For centuries, people have searched for ways to avoid or terminate pregnancy. Today, safe and efficient means of abortion finally exist, yet women around the world continue to use ancient, illegal or risky home methods; every year, 47,000 women around the world die due to botched abortions.
Why do they take the risk? Laia Abril’s new long-term project A History of Misogyny is a visual research undertaken through historical and contemporary comparisons. In her first chapter On Abortion, Abril documents and conceptualises the dangers and damages caused by women’s lack of legal, safe and free access to abortion, highlighting the long, continuous erosion of women’s reproductive rights to present-day. Her collection of visual, audio and textual evidence weaves a net of questions about ethics and morality, and reveals a staggering series of social triggers, stigmas, and taboos around abortion that have been invisible until now.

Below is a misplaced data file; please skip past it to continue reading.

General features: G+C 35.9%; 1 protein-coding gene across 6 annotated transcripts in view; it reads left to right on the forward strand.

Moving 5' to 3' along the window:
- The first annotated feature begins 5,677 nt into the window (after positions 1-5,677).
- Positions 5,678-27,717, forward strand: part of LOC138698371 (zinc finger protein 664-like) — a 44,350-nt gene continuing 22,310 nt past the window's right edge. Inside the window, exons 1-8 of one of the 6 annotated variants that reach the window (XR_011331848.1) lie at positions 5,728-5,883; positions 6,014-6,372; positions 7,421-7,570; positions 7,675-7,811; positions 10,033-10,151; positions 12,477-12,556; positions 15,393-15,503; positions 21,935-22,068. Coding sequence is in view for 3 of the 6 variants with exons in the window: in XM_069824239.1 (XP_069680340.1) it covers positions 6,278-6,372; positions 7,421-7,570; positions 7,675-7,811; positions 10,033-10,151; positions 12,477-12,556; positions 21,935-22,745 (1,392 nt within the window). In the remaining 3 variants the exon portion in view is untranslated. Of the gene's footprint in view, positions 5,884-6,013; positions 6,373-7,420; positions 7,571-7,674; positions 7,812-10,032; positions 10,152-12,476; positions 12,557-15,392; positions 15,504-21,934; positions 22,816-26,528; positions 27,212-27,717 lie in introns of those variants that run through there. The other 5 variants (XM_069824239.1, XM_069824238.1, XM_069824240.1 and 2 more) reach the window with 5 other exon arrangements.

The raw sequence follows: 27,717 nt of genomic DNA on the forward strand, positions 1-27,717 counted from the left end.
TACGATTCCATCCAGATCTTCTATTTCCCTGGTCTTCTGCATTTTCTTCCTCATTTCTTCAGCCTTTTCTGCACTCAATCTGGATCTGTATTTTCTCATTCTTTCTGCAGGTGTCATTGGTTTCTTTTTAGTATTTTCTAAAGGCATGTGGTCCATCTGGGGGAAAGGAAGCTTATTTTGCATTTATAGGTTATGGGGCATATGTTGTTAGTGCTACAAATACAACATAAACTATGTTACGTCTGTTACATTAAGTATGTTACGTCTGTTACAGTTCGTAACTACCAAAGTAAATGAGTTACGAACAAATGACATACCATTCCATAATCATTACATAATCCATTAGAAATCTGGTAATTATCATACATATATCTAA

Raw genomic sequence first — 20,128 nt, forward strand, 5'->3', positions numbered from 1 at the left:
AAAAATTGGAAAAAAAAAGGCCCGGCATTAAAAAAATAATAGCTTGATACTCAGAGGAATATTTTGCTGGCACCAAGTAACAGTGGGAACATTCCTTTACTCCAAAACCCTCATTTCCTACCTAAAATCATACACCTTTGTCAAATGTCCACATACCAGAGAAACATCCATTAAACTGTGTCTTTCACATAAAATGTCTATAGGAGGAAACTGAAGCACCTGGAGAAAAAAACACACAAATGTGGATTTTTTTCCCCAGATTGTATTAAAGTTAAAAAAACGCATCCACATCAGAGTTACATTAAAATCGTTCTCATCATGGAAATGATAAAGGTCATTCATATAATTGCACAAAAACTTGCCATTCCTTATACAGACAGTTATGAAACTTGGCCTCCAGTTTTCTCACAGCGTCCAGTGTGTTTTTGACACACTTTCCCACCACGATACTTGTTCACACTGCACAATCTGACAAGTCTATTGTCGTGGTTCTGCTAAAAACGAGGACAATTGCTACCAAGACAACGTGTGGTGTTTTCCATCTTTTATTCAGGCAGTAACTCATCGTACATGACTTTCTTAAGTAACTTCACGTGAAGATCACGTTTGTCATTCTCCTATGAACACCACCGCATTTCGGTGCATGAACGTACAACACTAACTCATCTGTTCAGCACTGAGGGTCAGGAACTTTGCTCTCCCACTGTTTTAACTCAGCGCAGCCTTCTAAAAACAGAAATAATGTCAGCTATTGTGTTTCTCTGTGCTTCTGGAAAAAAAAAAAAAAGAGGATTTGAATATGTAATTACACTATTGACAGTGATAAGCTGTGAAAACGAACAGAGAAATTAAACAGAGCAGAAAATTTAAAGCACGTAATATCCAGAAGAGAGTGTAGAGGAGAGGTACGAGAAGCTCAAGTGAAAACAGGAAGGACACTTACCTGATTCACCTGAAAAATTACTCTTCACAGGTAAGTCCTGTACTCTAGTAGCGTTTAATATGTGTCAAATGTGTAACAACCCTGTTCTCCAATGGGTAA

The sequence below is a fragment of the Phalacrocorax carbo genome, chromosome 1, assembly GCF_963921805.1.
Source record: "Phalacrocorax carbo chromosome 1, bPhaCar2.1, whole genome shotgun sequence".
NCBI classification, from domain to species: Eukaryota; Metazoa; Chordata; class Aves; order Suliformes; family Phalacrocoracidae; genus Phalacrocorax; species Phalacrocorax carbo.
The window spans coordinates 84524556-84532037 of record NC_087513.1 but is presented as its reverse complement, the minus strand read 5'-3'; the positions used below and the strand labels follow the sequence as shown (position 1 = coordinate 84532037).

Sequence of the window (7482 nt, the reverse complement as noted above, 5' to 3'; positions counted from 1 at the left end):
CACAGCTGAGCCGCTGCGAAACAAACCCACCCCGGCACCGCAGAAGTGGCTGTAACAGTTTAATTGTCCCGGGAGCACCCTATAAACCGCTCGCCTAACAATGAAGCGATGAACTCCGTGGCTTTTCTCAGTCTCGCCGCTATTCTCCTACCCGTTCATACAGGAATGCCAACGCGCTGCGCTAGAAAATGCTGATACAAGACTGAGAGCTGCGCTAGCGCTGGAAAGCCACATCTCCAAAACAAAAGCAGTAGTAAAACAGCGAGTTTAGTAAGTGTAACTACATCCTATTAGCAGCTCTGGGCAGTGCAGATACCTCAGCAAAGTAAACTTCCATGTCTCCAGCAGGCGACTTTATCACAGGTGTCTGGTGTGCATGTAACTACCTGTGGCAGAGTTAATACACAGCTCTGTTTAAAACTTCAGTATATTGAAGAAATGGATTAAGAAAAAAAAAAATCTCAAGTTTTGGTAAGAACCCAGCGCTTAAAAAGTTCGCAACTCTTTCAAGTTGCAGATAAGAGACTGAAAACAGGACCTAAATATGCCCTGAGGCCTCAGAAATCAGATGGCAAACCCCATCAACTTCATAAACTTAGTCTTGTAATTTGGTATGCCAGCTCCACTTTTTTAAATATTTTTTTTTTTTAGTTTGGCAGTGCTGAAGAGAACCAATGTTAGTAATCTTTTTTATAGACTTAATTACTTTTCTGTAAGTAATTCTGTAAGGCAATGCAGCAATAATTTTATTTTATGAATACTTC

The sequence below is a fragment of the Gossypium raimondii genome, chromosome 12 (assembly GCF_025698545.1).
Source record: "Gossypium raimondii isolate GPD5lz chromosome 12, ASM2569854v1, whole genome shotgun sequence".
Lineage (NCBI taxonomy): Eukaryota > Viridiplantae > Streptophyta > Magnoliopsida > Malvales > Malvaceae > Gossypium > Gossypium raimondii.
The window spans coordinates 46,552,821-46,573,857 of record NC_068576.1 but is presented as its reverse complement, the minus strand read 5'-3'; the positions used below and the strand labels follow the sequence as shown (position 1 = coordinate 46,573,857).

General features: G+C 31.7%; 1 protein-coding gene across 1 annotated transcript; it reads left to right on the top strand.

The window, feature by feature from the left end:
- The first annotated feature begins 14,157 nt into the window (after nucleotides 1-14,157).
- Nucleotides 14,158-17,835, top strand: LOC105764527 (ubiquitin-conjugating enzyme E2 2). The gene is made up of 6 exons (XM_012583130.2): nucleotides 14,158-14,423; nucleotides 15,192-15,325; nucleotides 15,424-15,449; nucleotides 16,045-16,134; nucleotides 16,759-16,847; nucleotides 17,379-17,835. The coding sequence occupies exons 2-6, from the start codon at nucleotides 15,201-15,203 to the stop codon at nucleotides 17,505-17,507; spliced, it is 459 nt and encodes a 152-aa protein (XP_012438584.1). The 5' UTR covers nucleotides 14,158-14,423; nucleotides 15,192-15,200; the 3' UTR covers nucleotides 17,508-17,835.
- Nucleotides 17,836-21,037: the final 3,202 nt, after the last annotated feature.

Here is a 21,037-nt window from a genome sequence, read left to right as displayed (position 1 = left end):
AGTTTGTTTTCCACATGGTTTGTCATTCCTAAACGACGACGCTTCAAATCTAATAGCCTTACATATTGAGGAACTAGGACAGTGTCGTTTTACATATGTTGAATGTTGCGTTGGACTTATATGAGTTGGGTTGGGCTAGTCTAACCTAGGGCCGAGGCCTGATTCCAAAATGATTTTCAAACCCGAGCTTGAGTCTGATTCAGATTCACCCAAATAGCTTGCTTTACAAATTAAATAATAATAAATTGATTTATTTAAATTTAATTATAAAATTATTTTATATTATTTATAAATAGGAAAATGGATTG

Laia Abril is a multidisciplinary artist working with photography, text, video and sound. After graduating from college with a degree in journalism, she moved to New York to focus in photography and the telling of intimate stories which raise uneasy and hidden realities related with sexuality, eating disorders and gender equality. Her work has been shown internationally, and is held in private collections and museums around the world. Abril has received grants and awards, including the Revelación Photo España Award, Fotopress Grant and Prix de la Photo Madame Figaro for her exhibition at Les Rencontres d’Arles (2016) A History of Misogyny, Chapter One: On Abortion. She has published several books, and is currently developing further chapters of the History of Misogyny project.
- August 24, 2019 - October 20, 2019
10:00 am - 5:00 pm